On Recount, the evocative new EP of Deaf Center, things emerge from within a foggy, shadowy terrain, and like on their acclaimed full-length albums, the elusive Norwegian duo of Erik Skodvin and Otto Totland don't disappoint. The inaugural release in the Pattern series by Berlin-based "boutique" label Sonic Pieces, Recount consists of two extended, solemn movements that, taken together, occupy little less than thirty minutes. The first piece recorded in Berlin in 2012, the second one in Oslo in 2008, at first there appears little aesthetic variation between these improvised recordings in which electric guitar, piano, organ, and strings are at the core. Upon close listen, however, the varying processing techniques explored, as well as the openness and density of its sound palettes differentiates the two works significantly. The results are an absorbing and at times peculiar reflection on ideas of temporality and duality, producing a series of ghostly sounds that drift within a fragile, longing interval across time and space. Sonic Pieces houses Recount in an attractive, laser-cut jacket and, as always, exquisite packaging, which makes this a near perfect release, albeit a short one. [NVT]

$23.99 CD
$27.99 LP

Heaven or Las Vegas

Their last LP for 4AD is also one of the strongest in Cocteau Twins' sterling catalog, and this new remaster sounds better than ever. Though 1990's Heaven or Las Vegas does see the trio expanding on the brightness of 1988's Blue Bell Knoll, evidenced in the pop perfection of "Iceblink Luck" and the title track, moody atmospherics still abound. As with many of their albums, they close with one of the record's strongest numbers. "Frou-Frou Foxes in Midsummer Fires" is that highlight this time, taking its place in a list that includes "Donimo" from Treasure, "Musette and Drums" from Head Over Heels and "Ella Megalast Burls Forever" from Blue Bell Knoll. The way the song is structured, with a plaintive intro giving way to a cathartic and almost anthemic release, demonstrates Cocteau Twins' singular knack for making the listener feel like they've just experienced an epic, only to realize that the track was just five minutes long. Magical from the sleeve art to the masterful music contained within, it's a real delight to have this triumphant album back in print on vinyl. [NN]

$19.99 LP

Les Ambassadeurs du Motel de Bamako
(Sterns Africa)

Les Ambassadeurs du Motel de Bamako featured some of the most innovative, eclectic, and highly skilled musicians of the 1970s Malian danceband circuit. While many African music enthusiasts in the Western world are familiar with the likes of the Rail Band, few have heard the absolutely heart-wrenching beauty and kinetic romance of Les Ambassadeurs. Sterns Music hopes to change that with this stellar two-CD overview of the group's music; filled with gently spiraling guitar work, percolating percussion, buzzing organ melodies, and robust horns, the band counted amongst its ranks a number of musicians and singers who would later go on to dominate the African music scene in later years -- among the participants are guitarists Amadou Bagayoko (later of Amadou & Miriam) and Keletigui Diabaté, and vocalists Ousmane Dia (of the Star Band de Dakar) and Salif Keita, who had left the Rail Band to join forces with Les Ambassadeurs' powerful, elemental all-star group.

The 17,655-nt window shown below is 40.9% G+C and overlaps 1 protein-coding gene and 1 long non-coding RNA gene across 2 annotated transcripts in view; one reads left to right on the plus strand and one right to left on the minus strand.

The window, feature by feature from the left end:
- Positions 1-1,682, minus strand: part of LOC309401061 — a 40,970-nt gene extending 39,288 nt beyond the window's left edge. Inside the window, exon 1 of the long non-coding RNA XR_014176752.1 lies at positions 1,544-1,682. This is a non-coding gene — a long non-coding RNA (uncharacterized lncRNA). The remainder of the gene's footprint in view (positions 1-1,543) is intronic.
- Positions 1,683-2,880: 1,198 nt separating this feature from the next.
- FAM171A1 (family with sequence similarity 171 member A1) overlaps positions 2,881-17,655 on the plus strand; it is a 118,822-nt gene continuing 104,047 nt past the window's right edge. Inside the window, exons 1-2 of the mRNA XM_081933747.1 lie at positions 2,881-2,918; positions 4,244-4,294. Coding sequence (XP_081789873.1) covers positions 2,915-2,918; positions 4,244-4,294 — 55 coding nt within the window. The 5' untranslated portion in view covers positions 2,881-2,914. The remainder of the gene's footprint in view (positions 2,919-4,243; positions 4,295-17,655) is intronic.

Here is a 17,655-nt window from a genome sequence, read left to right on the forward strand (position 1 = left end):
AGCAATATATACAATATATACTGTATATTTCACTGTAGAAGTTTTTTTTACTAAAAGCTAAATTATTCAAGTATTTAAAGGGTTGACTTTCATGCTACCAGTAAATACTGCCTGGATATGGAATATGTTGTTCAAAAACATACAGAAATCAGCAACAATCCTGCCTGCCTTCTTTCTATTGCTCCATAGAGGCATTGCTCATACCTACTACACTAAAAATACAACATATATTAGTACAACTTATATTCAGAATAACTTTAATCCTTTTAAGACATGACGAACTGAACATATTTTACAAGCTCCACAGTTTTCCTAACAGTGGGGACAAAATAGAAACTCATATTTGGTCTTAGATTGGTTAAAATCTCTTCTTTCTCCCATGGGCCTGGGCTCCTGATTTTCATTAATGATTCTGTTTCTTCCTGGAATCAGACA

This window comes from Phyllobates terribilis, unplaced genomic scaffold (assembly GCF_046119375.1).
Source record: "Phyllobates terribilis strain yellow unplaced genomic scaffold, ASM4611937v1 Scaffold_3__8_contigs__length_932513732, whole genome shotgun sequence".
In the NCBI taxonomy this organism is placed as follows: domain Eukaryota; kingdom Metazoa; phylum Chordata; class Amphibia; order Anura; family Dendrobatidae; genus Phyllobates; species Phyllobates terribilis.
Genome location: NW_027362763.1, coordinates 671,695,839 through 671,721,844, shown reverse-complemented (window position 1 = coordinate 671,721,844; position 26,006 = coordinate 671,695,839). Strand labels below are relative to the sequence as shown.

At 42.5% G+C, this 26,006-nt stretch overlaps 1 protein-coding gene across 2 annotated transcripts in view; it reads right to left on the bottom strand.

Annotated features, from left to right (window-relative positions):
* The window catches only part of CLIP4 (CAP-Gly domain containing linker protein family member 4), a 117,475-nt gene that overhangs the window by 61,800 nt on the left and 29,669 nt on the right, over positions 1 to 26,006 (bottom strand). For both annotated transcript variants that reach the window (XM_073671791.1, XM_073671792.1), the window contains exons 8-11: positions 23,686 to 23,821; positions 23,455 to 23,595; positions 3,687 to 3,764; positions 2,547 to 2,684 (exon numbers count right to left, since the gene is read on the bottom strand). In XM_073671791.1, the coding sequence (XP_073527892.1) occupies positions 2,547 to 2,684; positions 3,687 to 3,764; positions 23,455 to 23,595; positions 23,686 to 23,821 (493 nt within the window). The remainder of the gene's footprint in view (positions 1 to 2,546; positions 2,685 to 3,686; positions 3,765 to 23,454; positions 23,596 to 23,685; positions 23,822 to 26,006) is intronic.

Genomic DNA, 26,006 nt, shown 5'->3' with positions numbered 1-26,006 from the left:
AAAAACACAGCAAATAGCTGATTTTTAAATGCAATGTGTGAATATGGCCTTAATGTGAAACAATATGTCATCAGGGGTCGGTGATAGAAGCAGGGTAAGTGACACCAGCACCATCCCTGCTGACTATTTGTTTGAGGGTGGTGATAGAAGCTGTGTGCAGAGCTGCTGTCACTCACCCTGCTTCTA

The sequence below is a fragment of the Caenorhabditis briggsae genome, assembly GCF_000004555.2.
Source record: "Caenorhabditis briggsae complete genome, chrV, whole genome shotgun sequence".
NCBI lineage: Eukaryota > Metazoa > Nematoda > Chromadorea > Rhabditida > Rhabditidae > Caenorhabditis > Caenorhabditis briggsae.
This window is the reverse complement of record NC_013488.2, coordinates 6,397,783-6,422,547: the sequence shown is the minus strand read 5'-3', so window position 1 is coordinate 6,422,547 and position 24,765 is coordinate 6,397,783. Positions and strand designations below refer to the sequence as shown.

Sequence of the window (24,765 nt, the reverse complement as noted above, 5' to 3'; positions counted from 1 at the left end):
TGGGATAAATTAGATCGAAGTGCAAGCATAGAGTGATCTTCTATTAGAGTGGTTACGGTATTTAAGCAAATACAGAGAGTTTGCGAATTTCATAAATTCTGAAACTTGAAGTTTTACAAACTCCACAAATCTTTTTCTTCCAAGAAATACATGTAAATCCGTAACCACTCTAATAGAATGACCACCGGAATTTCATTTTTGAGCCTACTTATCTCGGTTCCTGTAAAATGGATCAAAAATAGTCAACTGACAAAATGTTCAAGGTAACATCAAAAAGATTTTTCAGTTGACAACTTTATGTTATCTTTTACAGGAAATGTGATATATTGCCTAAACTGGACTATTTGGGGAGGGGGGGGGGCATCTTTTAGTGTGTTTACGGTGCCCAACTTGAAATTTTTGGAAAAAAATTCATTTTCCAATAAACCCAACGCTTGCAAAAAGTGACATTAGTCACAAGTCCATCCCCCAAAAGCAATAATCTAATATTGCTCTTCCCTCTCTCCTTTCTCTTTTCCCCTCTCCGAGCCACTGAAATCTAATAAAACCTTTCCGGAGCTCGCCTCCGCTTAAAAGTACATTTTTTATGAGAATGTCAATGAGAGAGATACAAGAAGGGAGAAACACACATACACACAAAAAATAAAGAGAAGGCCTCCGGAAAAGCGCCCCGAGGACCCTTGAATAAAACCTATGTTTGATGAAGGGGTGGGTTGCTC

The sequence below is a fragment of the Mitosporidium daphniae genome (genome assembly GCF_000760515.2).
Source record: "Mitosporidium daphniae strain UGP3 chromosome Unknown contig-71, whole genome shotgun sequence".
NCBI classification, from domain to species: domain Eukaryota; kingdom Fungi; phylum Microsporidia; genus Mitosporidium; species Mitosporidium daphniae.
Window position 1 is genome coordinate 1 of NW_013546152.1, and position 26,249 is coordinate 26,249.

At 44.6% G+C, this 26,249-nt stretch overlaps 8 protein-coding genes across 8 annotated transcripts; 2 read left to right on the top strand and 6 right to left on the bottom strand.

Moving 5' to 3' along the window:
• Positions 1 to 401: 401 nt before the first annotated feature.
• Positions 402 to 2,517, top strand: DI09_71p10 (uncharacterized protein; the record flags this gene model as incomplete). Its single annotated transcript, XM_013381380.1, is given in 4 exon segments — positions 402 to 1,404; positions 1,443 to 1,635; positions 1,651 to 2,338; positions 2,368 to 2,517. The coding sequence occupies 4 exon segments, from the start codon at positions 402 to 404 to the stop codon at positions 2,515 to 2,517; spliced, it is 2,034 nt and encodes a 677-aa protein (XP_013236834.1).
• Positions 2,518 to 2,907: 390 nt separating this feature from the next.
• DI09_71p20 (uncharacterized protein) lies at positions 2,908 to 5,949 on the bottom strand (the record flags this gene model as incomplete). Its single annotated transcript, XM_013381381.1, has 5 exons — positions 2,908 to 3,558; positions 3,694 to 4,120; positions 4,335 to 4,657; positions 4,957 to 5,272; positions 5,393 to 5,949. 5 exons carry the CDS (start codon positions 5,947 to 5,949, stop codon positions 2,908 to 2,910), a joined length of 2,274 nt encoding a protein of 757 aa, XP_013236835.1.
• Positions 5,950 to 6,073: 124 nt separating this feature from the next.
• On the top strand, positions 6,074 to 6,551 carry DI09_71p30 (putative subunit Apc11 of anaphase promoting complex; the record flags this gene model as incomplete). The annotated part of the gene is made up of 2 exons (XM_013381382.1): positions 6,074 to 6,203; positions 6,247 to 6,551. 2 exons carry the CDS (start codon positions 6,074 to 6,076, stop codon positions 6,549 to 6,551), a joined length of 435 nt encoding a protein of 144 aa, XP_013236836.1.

The sound of Les Ambassadeurs is a rich collusion of highlife and soukous guitars, Afro-Cuban rhythms, Asian and Arabic harmonics, and even nods to Western pop and soul of the era. The musicians involved are all at the top of their game here, having supreme chops and considerable passion throughout; there's a bright sunshine washing over the proceedings, but it's all underpinned by a heartbreaking melancholy and a longing in the vocals that kicks it all up just a little higher and a bit deeper than the average danceband record.

CD1 focuses on Keita's dramatic vocal leads, while CD2 shines brighter light upon the group's other vocalists; where the first disc is all slow-burning, impassioned cries of passion, CD2 moves into more kinetic, shuffling grooves, offering up call-and-response chants, fiery solos, and a more vivid representation of the band's true chameleonic eclecticism. It's wonderful to hear both sides of the group's sound so vividly represented, and overall, this makes for one of the most beautiful, soulful African music reissues we've stocked in quite some time. Absolute highest recommendation on this one, folks -- it's the Afro-Jam of the Week. [IQ]

$18.99 2CD ON SALE

(Awesome Tapes from Africa)

Originally released on tape in 1994 by Senegalese griot singer Aby Ngana Diop, Liital is an intense affair, combining the traditional, indigenous taasu singing style of rhythmic declaration with mbalax dance music elements. Opening impressively with a floating synthesizer melody accompanied by intricately built drum patterns and synthetic marimba phrases, "Dieuleul-Dieuleul" introduces the female storyteller's heightened, rhythmic singing in call and response with a small choir of women as a continuous whistle recalls early hip-hop agitprop strategies. Although this first track seems musically more aligned with the Senegalese pop music of its time, the majority of the other songs take on a more dense structure. There's little breathing space on tracks like "Ndame" and "Yage Penda Mbaye," which combine rapidly moving talking drums, tambourines, and bass drum with more static musical elements and disorienting echo effects. "Liital," opening with a sample of a train coming full-blown at you, might reference a suitable attitude for listening to this undeniably overwhelming music: sit back in awe as a density of sounds is channeled towards you.